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Ñ, ñ (called eñe or N with a tilde) is a grapheme used in Spanish and in several other languages using the Roman alphabet to indicate the sound which in the International Phonetic Alphabet is written [ɲ], corresponding approximately to the ny in English canyon. In some other languages, ñ stands for the sound [ŋ]—like the English ng in king—or for the nasalization of a preceding vowel. The symbol is also used in several Latin-script transcriptions, such as the standard transcription of Sanskrit, Pali and related languages.

Perhaps the best known Spanish word in the English-speaking world that has the [ɲ]-sound is mañana, 'tomorrow'. Other languages also have the sound [ɲ], but do not use the tilde (~) for it. For example, mañana in Portuguese is amanhã (where the til, as it is called in Portuguese, is modifying the a, not the n: the grapheme nh provides the [ɲ] sound). In Occitan and Vietnamese, [ɲ] is also written nh. In Catalan, ny is used, as in the local name for Catalonia, Catalunya. Italian and French use gn, as in lasagne and champagne (which has a different pronunciation from the English).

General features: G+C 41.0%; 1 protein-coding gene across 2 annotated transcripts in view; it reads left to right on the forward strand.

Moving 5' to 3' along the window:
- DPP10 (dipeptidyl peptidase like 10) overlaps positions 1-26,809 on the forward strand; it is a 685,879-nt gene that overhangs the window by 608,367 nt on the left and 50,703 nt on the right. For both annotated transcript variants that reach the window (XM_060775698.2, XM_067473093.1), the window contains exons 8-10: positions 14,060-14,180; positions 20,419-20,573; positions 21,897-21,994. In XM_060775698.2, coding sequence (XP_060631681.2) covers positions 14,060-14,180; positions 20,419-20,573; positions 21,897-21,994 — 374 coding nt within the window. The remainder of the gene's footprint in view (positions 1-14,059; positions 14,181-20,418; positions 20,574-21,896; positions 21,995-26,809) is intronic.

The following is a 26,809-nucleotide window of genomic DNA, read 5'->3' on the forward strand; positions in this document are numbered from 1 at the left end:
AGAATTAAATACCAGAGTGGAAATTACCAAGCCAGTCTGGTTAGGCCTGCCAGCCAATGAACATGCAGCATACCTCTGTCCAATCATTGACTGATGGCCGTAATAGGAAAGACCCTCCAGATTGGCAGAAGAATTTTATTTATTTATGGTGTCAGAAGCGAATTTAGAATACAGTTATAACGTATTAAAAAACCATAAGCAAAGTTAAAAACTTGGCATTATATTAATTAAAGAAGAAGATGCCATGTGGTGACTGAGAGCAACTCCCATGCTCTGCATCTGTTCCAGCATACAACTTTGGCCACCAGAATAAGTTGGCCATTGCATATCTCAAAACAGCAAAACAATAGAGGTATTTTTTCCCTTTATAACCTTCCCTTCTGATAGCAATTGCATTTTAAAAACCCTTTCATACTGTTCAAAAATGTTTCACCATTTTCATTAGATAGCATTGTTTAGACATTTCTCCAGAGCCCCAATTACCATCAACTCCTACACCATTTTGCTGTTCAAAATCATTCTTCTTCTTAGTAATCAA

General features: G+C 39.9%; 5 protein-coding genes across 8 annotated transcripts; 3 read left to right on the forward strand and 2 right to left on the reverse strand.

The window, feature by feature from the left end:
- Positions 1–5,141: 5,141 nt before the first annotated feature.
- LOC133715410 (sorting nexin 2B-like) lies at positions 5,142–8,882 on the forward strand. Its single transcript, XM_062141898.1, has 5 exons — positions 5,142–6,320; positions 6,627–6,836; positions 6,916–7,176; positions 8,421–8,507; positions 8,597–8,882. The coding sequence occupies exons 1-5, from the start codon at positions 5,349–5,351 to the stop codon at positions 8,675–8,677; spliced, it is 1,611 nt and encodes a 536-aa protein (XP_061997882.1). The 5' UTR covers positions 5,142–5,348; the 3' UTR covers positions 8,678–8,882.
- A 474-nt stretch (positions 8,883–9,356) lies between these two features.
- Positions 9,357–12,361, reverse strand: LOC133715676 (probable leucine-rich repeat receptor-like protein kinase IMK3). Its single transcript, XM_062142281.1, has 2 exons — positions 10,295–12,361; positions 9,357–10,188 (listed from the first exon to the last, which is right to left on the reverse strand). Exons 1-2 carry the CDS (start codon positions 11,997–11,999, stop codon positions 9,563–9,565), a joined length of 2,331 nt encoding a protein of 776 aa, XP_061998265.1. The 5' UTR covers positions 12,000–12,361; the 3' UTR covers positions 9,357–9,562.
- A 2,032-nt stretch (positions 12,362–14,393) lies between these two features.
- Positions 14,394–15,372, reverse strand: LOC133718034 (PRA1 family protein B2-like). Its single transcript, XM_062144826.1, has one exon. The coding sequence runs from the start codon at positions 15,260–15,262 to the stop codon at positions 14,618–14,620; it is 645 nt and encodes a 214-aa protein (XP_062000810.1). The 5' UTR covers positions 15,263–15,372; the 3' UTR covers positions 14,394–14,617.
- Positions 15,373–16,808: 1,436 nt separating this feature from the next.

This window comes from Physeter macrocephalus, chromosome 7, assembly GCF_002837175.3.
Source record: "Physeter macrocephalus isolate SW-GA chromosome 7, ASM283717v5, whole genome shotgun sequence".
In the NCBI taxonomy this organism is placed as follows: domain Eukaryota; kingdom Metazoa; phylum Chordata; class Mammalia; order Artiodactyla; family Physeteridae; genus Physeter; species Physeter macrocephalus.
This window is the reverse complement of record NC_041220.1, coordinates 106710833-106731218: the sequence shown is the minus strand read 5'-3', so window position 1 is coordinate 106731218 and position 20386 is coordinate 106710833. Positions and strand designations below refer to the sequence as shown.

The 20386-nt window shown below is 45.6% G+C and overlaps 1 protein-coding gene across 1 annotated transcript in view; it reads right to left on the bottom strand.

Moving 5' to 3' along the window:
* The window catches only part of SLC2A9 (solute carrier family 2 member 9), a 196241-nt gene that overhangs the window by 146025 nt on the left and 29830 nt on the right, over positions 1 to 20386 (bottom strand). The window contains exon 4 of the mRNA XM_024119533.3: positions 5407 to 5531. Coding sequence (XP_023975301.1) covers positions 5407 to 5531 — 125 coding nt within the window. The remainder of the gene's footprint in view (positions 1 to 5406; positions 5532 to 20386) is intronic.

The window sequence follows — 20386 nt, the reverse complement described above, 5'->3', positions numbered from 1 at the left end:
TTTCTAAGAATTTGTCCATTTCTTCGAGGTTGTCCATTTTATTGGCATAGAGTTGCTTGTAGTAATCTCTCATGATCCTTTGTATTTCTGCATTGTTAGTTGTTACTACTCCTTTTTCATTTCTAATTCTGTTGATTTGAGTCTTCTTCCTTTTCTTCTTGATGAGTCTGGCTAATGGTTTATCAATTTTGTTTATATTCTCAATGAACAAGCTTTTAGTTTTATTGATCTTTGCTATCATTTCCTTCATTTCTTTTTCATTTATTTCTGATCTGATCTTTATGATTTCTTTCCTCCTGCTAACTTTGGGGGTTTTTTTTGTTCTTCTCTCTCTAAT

The origin of the sign ñ is a double nn abbreviated to ñ during the Middle Ages, in Spain. In the medieval use of the Roman alphabet, and in many languages—not only in Spanish—the tilde (~) was often used to represent n or m over the preceding letter in order to save space, so ñ stood for nn, õ stood for on or om, stood for en or em (e.g. diferẽcia for diferencia “difference”), etc. The phonetic value [ɲ] for ñ was favoured in the Spanish language because, in the evolution from Latin to Spanish, the Latin sequence nn (phonetically [nn], a “long n”) often ends in the Spanish sound [ɲ], for instance Latin canna > Spanish caña 'reed'.

In certain languages, including Spanish, Ñ, ñ is treated as a letter of the alphabet in its own right.